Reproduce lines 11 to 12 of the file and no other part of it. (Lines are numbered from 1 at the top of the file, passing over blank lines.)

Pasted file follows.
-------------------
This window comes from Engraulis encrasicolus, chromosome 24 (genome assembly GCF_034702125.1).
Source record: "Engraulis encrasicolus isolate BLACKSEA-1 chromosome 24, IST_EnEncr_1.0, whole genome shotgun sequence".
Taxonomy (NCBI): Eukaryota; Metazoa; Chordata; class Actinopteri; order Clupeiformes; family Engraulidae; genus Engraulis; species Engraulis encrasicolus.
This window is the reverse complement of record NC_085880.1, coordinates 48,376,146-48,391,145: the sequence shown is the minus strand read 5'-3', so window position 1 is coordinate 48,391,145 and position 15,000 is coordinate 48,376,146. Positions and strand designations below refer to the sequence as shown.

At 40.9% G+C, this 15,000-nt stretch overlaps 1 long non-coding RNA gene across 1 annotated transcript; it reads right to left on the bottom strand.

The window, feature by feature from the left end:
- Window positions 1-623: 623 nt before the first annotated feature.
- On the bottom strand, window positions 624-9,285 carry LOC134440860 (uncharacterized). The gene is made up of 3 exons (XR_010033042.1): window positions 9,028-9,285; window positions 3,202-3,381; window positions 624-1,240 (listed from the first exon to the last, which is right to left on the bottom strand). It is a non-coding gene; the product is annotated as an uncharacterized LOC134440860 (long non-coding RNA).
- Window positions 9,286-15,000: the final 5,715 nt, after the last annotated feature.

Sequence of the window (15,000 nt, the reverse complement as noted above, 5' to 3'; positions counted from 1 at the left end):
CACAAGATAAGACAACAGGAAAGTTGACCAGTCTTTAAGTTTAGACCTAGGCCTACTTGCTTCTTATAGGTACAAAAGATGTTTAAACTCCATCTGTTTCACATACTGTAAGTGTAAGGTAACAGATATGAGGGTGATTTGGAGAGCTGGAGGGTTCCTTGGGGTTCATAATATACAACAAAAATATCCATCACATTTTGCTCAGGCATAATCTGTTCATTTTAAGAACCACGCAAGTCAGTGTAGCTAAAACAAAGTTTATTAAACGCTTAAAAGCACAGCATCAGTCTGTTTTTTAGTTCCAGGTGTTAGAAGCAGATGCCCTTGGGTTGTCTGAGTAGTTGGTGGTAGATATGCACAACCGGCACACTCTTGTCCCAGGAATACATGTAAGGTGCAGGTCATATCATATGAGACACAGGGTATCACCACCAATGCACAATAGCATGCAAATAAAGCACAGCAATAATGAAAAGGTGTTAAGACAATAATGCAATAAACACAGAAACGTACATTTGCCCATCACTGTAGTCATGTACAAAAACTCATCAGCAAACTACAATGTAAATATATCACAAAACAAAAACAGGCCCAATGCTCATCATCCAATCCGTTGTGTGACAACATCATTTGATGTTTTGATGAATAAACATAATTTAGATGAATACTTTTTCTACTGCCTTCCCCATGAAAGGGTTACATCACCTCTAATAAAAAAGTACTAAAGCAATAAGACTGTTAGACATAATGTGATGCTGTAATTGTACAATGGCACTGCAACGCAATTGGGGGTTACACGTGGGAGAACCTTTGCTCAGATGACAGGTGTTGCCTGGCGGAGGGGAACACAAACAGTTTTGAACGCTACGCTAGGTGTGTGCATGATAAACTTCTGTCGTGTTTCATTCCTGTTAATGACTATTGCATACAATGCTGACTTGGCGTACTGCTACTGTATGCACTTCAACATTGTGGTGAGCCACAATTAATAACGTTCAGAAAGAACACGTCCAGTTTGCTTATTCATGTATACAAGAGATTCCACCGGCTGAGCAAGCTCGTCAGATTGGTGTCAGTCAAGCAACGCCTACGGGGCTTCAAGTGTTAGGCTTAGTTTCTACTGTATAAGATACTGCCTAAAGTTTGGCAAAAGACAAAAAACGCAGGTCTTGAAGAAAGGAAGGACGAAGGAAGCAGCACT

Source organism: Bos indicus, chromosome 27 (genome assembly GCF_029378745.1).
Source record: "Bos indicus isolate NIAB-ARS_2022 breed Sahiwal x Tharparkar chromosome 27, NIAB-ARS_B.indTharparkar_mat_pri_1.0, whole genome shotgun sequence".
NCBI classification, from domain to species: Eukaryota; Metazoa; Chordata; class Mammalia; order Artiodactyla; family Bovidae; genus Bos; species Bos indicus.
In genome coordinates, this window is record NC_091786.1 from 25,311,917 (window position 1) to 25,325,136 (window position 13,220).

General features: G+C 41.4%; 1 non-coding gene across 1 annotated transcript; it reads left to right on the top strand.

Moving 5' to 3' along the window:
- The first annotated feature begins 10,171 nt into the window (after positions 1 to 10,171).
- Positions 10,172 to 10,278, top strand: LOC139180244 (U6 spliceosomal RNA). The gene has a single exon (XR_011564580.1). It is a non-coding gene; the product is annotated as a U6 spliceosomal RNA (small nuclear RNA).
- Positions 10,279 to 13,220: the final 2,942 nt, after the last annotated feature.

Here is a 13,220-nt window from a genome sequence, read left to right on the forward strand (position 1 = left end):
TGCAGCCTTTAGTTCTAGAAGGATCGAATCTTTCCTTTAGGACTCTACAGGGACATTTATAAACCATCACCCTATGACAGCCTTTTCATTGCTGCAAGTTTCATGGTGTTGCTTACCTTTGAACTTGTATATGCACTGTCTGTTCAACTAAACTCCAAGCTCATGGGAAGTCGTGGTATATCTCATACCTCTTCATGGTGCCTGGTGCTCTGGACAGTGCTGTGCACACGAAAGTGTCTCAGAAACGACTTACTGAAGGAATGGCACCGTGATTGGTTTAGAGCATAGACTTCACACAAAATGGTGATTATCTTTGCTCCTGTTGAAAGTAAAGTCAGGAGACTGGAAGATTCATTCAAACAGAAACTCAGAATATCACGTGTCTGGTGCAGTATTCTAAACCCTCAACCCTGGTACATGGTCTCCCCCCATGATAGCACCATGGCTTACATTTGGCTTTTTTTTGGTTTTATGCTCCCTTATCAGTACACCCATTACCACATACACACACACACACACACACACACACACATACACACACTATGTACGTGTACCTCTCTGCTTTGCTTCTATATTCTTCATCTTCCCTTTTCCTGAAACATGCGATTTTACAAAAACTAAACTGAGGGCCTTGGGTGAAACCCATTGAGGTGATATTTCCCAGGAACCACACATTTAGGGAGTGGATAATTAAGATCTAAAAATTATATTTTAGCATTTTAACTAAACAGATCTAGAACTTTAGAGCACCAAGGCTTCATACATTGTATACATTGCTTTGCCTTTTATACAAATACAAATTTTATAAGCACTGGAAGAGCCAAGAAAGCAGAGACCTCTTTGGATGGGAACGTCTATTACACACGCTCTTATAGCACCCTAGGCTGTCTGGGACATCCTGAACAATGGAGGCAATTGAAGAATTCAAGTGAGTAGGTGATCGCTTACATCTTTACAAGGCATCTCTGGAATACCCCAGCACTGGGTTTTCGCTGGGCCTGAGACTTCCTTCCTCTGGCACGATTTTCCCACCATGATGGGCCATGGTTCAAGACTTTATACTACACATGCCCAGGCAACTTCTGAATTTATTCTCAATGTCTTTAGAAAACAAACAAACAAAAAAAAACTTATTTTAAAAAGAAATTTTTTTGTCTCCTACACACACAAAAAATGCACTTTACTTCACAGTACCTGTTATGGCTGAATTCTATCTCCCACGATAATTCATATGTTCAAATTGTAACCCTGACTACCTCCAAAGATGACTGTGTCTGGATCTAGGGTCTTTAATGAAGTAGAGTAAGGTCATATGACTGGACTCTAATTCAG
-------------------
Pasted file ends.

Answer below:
CACAAGATAAGACAACAGGAAAGTTGACCAGTCTTTAAGTTTAGACCTAGGCCTACTTGCTTCTTATAGGTACAAAAGATGTTTAAACTCCATCTGTTTCACATACTGTAAGTGTAAGGTAACAGATATGAGGGTGATTTGGAGAGCTGGAGGGTTCCTTGGGGTTCATAATATACAACAAAAATATCCATCACATTTTGCTCAGGCATAATCTGTTCATTTTAAGAACCACGCAAGTCAGTGTAGCTAAAACAAAGTTTATTAAACGCTTAAAAGCACAGCATCAGTCTGTTTTTTAGTTCCAGGTGTTAGAAGCAGATGCCCTTGGGTTGTCTGAGTAGTTGGTGGTAGATATGCACAACCGGCACACTCTTGTCCCAGGAATACATGTAAGGTGCAGGTCATATCATATGAGACACAGGGTATCACCACCAATGCACAATAGCATGCAAATAAAGCACAGCAATAATGAAAAGGTGTTAAGACAATAATGCAATAAACACAGAAACGTACATTTGCCCATCACTGTAGTCATGTACAAAAACTCATCAGCAAACTACAATGTAAATATATCACAAAACAAAAACAGGCCCAATGCTCATCATCCAATCCGTTGTGTGACAACATCATTTGATGTTTTGATGAATAAACATAATTTAGATGAATACTTTTTCTACTGCCTTCCCCATGAAAGGGTTACATCACCTCTAATAAAAAAGTACTAAAGCAATAAGACTGTTAGACATAATGTGATGCTGTAATTGTACAATGGCACTGCAACGCAATTGGGGGTTACACGTGGGAGAACCTTTGCTCAGATGACAGGTGTTGCCTGGCGGAGGGGAACACAAACAGTTTTGAACGCTACGCTAGGTGTGTGCATGATAAACTTCTGTCGTGTTTCATTCCTGTTAATGACTATTGCATACAATGCTGACTTGGCGTACTGCTACTGTATGCACTTCAACATTGTGGTGAGCCACAATTAATAACGTTCAGAAAGAACACGTCCAGTTTGCTTATTCATGTATACAAGAGATTCCACCGGCTGAGCAAGCTCGTCAGATTGGTGTCAGTCAAGCAACGCCTACGGGGCTTCAAGTGTTAGGCTTAGTTTCTACTGTATAAGATACTGCCTAAAGTTTGGCAAAAGACAAAAAACGCAGGTCTTGAAGAAAGGAAGGACGAAGGAAGCAGCACT

Source organism: Bos indicus, chromosome 27 (genome assembly GCF_029378745.1).